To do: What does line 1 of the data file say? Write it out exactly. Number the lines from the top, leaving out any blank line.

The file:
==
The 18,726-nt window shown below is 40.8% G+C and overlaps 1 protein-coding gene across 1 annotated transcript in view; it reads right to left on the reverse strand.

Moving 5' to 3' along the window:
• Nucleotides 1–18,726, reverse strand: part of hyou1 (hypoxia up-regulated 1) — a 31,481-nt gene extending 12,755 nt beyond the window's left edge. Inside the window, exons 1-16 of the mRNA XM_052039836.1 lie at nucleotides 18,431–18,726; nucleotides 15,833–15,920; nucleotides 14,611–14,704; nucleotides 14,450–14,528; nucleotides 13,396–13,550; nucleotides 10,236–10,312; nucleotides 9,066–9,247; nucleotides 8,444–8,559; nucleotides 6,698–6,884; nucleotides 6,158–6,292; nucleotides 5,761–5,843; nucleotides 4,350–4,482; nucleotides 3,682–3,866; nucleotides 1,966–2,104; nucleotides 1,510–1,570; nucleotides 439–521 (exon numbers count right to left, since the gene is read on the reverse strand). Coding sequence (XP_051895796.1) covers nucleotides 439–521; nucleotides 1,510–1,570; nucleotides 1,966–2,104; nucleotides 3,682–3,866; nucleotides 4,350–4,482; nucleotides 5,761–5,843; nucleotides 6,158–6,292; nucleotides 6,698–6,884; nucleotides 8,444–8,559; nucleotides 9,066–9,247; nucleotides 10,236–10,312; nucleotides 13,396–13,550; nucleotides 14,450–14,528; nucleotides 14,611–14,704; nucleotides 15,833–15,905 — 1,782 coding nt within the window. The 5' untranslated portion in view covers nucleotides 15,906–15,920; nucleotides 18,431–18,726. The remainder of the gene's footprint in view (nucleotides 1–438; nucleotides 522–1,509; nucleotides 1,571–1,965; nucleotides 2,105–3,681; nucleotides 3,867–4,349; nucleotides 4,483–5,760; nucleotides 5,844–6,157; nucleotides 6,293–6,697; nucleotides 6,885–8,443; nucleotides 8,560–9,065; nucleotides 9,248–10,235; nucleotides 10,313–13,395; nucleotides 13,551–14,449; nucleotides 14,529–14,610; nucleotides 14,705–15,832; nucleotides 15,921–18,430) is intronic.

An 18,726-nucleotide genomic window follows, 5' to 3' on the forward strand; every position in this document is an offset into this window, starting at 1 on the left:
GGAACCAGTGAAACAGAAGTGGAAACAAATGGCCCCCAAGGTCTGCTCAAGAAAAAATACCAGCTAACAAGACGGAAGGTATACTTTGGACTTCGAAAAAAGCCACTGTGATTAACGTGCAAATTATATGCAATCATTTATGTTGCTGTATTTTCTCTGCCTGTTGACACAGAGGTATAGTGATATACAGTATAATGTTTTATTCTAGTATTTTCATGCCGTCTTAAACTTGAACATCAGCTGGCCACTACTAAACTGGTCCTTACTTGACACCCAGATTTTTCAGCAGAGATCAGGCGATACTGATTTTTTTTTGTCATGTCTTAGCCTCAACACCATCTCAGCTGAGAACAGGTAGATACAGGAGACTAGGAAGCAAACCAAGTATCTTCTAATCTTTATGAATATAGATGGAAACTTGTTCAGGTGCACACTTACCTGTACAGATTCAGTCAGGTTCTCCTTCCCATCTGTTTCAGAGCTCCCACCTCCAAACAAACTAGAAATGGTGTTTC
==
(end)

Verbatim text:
The 18,726-nt window shown below is 40.8% G+C and overlaps 1 protein-coding gene across 1 annotated transcript in view; it reads right to left on the reverse strand.